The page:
Gingivitis

Definition

Gingivitis refers to the inflammation of gums and is commonly known by its major symptom, bleeding gums. It is one of the common periodontal diseases – diseases which affect bones and gums that hold the teeth in place. About 30% of Americans may be genetically predisposed to periodontal disease, as per the reports of the American Association of Periodontology. Gingivitis marks the onset of gum and bone disease (periodontitis).The bacteria in the mouth along with mucus and food debris form a thin coating called plaque. Poor oral hygiene causes plaque build-up and leads to tartar formation at the teeth base. This causes infection and incites inflammation of the gums.

Symptoms

  • Red-purple, swollen and tender gums
  • Bleeding while brushing and flossing
  • Receding gums that make the teeth appear elongated
  • Foul odor in the mouth and breath
  • Mouth sores and pus formation

The infection and inflammation can spread to the bones and tooth sockets, loosening the teeth and eventually leading to loss of teeth. Immediate attention can prevent the condition from complicating into periodontitis. According to CDC, there may be potential links between chronic gingivitis and stroke as well as heart diseases.

Causes

The main cause of gingivitis is lack of proper and regular dental hygiene It is as simple as not brushing the teeth daily, flossing and using an antibacterial mouth wash at least once, if not twice, in a day. Misaligned teeth with gaps in between cause food particles to get trapped in places that are not reachable while brushing or flossing. Unclean dental appliances like dentures, braces or bridges can provide a surface for the bacteria to grow. All these factors favor plaque formation and thereby, gingivitis.

Hormonal changes during pregnancy, puberty or steroidal therapy may increase the sensitivity of the gums. Higher levels of progesterone before periods can be a cause of gingivitis in some women. Conditions like diabetes, HIV infection, AIDS, leukemia and Wegener’s granulomatosis and Addison’s disease reduce the ability of the immune system to fight infections and increase susceptibility to gingivitis.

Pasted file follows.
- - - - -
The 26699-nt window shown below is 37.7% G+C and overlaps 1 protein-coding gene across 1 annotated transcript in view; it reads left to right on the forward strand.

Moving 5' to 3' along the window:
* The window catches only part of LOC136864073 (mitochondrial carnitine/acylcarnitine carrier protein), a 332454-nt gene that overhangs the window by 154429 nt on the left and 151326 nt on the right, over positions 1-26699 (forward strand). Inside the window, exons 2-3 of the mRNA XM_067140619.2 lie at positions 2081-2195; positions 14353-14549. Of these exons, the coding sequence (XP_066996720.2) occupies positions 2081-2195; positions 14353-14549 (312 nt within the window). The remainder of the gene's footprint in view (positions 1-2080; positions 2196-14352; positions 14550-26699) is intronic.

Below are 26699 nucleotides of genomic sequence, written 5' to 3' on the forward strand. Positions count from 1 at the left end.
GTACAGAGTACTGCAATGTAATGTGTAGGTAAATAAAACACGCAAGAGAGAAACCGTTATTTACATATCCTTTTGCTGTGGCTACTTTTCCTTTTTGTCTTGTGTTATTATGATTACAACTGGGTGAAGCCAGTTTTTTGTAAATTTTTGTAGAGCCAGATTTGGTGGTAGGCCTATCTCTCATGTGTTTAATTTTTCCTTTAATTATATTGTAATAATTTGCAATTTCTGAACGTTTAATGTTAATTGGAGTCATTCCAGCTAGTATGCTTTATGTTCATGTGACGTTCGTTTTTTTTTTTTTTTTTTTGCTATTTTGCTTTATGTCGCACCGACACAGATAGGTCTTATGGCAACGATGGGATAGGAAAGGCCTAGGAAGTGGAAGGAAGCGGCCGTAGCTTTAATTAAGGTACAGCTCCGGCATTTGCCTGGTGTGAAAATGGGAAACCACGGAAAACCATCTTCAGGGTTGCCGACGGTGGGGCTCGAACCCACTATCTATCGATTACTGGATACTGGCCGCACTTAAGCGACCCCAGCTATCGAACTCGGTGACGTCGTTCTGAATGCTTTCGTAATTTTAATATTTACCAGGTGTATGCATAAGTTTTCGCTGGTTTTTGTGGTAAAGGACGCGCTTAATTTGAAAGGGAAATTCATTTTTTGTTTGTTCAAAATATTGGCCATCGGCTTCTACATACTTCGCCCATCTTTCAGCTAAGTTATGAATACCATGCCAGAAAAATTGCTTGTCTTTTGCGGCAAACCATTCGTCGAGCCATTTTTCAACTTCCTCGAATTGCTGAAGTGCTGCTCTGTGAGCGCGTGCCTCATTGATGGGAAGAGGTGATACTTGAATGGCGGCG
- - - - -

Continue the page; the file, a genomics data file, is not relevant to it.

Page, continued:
The flow of saliva keeps the teeth and gums clean. Medications used to treat seizures, organ transplant rejection and certain high blood pressure drugs (anti-hypertensives) can contribute to the development of gingivitis by reducing the flow of saliva. Smoking and tobacco use slow down the natural healing process of gums.

Treatment

Gingivitis is diagnosed by an evaluation of teeth, gums and tongue. X-ray images are also obtained to determine the extent of damage to the teeth and the internal structures that support them. The treatment and subsequent prevention of gingivitis involves:

  • Professional cleaning of the teeth for removal of plaque and tartar.
  • Prescription of anti-bacterial mouth rinses. Rinsing the mouth with warm salt water is also helpful.
  • Instructions for proper brushing and flossing.
  • Fixing problems with dental restorations, if applicable.
  • Treatment of other ailments, if they are the underlying cause.
  • Follow-up visits to the dentist.
  • Quitting smoking.
  • Stress-free lifestyle and well balanced diet that boosts the body’s natural defense mechanisms.

With these practices, the gums should restored back to a healthy condition within a few weeks without permanent complications. However, the patient needs to be made aware of the condition and should be attentive especially with regards to their daily dental hygiene practices.

More Related Topics